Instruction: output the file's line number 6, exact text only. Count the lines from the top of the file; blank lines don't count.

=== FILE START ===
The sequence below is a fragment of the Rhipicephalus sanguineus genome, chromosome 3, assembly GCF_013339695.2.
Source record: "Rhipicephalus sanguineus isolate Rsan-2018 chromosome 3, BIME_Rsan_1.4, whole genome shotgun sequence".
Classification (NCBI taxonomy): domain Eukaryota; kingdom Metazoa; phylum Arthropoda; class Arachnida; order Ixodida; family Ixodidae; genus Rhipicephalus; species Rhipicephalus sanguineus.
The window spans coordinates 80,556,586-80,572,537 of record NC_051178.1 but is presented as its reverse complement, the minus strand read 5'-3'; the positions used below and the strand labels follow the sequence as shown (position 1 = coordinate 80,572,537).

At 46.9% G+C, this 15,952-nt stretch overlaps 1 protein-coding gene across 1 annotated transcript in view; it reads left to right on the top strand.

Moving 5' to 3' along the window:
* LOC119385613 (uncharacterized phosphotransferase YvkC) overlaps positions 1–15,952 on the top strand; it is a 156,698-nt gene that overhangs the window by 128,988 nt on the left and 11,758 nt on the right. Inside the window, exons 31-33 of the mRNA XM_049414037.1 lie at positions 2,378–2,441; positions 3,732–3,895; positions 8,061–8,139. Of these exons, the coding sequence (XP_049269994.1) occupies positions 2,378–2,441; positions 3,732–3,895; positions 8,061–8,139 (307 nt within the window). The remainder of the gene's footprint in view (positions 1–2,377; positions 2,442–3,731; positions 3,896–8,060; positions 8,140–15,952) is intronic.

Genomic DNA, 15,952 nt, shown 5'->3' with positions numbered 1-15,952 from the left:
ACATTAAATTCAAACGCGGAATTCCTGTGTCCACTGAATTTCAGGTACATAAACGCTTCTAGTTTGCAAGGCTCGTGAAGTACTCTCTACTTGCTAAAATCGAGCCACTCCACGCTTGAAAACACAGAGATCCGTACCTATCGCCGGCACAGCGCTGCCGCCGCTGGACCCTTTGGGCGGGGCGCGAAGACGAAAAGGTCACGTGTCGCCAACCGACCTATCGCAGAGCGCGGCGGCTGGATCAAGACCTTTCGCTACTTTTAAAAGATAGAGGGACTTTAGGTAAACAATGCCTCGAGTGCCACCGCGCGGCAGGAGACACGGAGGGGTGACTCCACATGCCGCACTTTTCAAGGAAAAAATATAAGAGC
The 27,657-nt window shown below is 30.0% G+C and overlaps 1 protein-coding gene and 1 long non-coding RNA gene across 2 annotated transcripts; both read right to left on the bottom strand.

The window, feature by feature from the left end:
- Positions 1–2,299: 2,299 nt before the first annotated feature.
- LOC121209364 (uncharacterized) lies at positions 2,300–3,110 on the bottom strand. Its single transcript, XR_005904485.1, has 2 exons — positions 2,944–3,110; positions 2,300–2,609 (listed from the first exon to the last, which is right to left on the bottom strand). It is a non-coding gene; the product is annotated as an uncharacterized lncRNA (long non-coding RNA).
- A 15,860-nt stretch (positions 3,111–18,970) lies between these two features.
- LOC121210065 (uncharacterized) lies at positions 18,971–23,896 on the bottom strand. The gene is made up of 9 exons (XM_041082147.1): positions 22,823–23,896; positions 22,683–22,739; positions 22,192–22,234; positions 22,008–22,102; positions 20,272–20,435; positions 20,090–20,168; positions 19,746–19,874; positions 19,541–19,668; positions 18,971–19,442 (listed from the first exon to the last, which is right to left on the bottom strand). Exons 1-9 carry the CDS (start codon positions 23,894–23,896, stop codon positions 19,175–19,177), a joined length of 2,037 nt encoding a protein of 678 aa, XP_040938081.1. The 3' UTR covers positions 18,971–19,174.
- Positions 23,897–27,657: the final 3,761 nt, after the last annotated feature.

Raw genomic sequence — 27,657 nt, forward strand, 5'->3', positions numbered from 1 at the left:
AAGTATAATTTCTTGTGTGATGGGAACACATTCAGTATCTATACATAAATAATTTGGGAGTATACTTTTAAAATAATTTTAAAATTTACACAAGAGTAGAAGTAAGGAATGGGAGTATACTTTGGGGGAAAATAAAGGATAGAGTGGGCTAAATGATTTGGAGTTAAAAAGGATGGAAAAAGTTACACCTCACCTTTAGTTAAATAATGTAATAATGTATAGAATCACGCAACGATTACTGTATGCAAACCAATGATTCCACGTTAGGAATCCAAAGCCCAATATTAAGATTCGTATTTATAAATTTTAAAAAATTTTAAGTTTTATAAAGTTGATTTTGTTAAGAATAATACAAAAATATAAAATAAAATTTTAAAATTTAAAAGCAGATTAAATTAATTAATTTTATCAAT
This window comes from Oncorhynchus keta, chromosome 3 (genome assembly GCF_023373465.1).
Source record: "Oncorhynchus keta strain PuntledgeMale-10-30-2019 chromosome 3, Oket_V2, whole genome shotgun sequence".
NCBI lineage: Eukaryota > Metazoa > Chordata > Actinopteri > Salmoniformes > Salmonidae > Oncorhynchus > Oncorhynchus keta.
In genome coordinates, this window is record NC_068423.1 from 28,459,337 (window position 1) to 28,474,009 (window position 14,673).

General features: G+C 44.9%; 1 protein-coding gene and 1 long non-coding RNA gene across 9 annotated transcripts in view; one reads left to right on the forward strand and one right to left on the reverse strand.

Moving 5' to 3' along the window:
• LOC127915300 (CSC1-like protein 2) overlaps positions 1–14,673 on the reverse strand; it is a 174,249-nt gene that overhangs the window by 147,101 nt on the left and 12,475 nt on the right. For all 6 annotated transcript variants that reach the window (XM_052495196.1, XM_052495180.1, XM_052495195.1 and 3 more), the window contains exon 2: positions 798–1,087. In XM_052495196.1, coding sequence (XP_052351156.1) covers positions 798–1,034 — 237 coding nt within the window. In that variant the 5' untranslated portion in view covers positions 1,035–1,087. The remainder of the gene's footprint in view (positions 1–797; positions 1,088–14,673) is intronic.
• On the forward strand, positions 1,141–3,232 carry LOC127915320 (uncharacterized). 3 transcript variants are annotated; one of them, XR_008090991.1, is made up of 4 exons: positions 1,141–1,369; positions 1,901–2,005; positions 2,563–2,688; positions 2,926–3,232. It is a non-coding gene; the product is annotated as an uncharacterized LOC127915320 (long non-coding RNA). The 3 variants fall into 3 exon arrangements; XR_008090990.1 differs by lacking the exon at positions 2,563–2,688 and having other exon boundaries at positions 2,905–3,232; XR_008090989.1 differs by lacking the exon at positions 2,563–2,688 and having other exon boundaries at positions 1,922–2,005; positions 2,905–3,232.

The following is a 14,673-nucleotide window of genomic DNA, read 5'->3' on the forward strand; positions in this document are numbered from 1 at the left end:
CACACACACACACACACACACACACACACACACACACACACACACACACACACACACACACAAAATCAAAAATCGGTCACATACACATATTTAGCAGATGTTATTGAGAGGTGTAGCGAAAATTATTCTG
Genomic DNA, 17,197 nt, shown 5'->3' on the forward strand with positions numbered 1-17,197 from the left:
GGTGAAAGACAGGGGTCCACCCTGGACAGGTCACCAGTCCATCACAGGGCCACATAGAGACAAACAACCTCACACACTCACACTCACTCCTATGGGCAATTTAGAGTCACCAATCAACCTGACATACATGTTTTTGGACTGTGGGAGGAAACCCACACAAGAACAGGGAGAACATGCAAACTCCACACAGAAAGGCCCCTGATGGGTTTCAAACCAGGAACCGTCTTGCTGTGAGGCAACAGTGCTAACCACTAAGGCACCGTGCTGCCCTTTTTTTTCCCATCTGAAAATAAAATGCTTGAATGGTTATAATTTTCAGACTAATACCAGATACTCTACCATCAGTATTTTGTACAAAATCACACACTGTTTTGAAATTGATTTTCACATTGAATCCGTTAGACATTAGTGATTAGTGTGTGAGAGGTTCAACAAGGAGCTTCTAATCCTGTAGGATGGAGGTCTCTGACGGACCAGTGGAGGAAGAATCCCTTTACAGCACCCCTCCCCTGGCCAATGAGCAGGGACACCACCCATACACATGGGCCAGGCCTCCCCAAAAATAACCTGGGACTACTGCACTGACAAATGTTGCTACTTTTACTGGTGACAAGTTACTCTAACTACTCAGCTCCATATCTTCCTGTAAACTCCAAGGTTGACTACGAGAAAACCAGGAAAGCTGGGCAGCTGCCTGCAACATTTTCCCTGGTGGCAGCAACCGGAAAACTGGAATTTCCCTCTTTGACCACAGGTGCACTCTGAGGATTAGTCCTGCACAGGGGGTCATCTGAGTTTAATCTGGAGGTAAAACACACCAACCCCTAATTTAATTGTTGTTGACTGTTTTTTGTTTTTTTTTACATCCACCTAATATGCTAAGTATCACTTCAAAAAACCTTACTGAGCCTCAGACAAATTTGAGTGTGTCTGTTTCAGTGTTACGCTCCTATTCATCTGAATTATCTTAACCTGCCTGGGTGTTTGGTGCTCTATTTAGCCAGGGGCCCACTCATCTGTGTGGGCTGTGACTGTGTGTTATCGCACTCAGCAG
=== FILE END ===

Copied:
Moving 5' to 3' along the window: